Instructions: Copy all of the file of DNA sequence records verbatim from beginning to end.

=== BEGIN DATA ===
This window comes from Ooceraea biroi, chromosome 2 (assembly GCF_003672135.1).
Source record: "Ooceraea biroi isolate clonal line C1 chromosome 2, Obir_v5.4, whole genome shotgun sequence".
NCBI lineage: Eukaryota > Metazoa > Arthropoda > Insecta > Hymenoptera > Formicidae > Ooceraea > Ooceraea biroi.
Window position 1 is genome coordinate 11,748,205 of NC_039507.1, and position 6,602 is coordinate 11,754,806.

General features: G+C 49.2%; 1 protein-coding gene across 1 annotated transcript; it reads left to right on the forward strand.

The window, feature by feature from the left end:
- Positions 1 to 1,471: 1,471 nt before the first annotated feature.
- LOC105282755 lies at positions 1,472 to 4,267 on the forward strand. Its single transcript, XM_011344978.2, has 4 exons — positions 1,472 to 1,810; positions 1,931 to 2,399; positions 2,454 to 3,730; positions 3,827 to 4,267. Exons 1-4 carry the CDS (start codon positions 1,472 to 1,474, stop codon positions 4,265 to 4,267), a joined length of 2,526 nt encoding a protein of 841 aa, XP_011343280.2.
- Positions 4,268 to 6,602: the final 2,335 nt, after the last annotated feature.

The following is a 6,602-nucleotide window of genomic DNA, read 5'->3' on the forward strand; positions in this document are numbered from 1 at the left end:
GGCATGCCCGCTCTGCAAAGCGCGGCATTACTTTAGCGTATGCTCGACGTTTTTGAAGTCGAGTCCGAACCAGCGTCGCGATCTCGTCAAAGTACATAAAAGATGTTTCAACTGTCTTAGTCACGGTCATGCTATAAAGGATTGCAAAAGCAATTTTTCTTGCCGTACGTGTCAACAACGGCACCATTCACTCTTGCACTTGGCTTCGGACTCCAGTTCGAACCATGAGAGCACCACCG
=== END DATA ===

This window comes from Ooceraea biroi, chromosome 2 (assembly GCF_003672135.1).
Source record: "Ooceraea biroi isolate clonal line C1 chromosome 2, Obir_v5.4, whole genome shotgun sequence".
NCBI lineage: Eukaryota > Metazoa > Arthropoda > Insecta > Hymenoptera > Formicidae > Ooceraea > Ooceraea biroi.
Window position 1 is genome coordinate 11,748,205 of NC_039507.1, and position 6,602 is coordinate 11,754,806.

General features: G+C 49.2%; 1 protein-coding gene across 1 annotated transcript; it reads left to right on the forward strand.

The window, feature by feature from the left end:
- Positions 1 to 1,471: 1,471 nt before the first annotated feature.
- LOC105282755 lies at positions 1,472 to 4,267 on the forward strand. Its single transcript, XM_011344978.2, has 4 exons — positions 1,472 to 1,810; positions 1,931 to 2,399; positions 2,454 to 3,730; positions 3,827 to 4,267. Exons 1-4 carry the CDS (start codon positions 1,472 to 1,474, stop codon positions 4,265 to 4,267), a joined length of 2,526 nt encoding a protein of 841 aa, XP_011343280.2.
- Positions 4,268 to 6,602: the final 2,335 nt, after the last annotated feature.

The following is a 6,602-nucleotide window of genomic DNA, read 5'->3' on the forward strand; positions in this document are numbered from 1 at the left end:
GGCATGCCCGCTCTGCAAAGCGCGGCATTACTTTAGCGTATGCTCGACGTTTTTGAAGTCGAGTCCGAACCAGCGTCGCGATCTCGTCAAAGTACATAAAAGATGTTTCAACTGTCTTAGTCACGGTCATGCTATAAAGGATTGCAAAAGCAATTTTTCTTGCCGTACGTGTCAACAACGGCACCATTCACTCTTGCACTTGGCTTCGGACTCCAGTTCGAACCATGAGAGCACCACCG